Rose: What’s in the Glass?
As the weather begins to warm up, many of us put down our bottles of red, and reach for a crisp refreshing rose. Few wines seem to capture the fun happiness of summer the way rose does. As many of you will be drinking rose in the coming months, I figured some of you might wonder how the delicious pink juice in your glass is made.
There are three main ways that all rose is made. The first of which is called the saignee method. In this method, which is very common, the rose is a byproduct of red wine making. In order to create a more concentrated and full bodied red, winemakers will bleed of a portion of the juice off. This juice, which is pink in color, is fermented on its own, to make the rose wine.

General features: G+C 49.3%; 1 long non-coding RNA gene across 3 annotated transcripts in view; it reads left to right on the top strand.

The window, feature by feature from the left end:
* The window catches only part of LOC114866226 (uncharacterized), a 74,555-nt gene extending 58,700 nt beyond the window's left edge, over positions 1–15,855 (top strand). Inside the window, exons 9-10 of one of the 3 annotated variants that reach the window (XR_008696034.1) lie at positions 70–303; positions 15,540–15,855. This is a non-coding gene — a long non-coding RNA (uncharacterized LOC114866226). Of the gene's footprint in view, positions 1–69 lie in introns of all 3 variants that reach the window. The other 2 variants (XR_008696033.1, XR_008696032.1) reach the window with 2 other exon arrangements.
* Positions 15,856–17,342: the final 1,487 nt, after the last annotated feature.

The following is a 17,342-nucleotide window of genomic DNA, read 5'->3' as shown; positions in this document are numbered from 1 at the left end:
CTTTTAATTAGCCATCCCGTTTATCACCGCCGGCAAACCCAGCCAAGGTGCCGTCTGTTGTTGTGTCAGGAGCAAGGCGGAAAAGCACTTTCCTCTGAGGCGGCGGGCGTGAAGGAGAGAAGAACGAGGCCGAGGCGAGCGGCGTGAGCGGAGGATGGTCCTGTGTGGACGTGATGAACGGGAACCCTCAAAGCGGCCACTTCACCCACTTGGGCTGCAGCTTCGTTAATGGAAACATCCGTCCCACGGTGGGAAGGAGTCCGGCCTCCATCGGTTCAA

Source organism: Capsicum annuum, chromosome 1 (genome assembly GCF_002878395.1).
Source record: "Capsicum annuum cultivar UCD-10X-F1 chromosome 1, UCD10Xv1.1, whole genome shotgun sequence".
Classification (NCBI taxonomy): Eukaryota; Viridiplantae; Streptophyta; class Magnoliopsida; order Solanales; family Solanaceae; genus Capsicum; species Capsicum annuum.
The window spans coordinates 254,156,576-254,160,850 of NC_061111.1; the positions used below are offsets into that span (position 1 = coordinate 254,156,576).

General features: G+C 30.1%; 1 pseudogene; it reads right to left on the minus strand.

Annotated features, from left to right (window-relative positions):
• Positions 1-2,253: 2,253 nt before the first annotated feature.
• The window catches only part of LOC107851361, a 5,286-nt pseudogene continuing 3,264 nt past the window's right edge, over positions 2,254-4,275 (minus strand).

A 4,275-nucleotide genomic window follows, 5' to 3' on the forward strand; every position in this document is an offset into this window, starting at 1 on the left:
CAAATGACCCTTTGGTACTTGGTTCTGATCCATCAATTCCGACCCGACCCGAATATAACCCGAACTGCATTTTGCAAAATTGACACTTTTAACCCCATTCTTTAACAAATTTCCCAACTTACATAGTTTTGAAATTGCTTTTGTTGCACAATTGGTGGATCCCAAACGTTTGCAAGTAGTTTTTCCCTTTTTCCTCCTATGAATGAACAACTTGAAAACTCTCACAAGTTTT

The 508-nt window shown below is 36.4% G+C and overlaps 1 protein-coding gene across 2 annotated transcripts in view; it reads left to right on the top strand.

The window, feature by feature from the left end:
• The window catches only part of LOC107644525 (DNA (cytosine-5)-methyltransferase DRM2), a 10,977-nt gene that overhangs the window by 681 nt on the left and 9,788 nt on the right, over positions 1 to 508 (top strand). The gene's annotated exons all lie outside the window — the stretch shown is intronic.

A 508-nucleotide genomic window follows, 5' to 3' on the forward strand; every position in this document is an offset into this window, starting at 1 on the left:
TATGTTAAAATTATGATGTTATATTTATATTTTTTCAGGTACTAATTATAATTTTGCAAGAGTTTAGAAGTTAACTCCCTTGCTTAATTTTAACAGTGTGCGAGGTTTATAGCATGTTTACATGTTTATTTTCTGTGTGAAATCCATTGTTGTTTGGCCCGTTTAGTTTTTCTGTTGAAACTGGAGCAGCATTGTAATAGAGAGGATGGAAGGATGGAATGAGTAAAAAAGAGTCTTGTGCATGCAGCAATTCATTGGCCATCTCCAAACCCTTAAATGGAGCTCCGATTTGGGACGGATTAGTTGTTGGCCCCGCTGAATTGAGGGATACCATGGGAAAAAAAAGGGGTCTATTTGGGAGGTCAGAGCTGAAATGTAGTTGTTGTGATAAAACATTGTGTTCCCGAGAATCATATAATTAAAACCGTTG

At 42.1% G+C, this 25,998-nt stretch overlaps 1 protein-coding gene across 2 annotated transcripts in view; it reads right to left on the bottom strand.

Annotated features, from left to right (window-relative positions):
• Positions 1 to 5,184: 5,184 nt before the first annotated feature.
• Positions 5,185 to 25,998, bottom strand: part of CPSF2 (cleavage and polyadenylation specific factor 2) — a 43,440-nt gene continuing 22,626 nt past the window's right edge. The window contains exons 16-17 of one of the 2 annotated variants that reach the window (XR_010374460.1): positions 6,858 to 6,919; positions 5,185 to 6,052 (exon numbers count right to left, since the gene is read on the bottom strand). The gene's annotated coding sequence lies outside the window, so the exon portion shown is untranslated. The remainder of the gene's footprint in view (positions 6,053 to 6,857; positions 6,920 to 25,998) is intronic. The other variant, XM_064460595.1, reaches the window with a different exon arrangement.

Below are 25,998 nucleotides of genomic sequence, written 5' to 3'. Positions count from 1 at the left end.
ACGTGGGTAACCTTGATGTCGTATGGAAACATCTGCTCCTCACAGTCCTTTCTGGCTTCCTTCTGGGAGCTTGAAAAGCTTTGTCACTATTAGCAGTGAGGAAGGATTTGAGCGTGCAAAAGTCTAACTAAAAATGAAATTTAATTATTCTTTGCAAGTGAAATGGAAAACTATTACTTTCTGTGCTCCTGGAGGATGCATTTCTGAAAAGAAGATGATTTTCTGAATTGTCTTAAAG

The next way to to allow the grape juice to remain in contact with the skins for a short period of time to extract color and a bit of body. Then the skins are removed, and the pink juice that remains is fermented into rose.
The third method that is rarely used, is the blending of red and white wines that have been vinified separately. This method is widely unpracticed, and in the opinions of many, produces an inferior wine.
So there you have it, these are the principal ways in which rose are made. So the next time you are sitting on your porch sipping some rose, you will have a little bit better of an understanding as to what exactly is in your glass.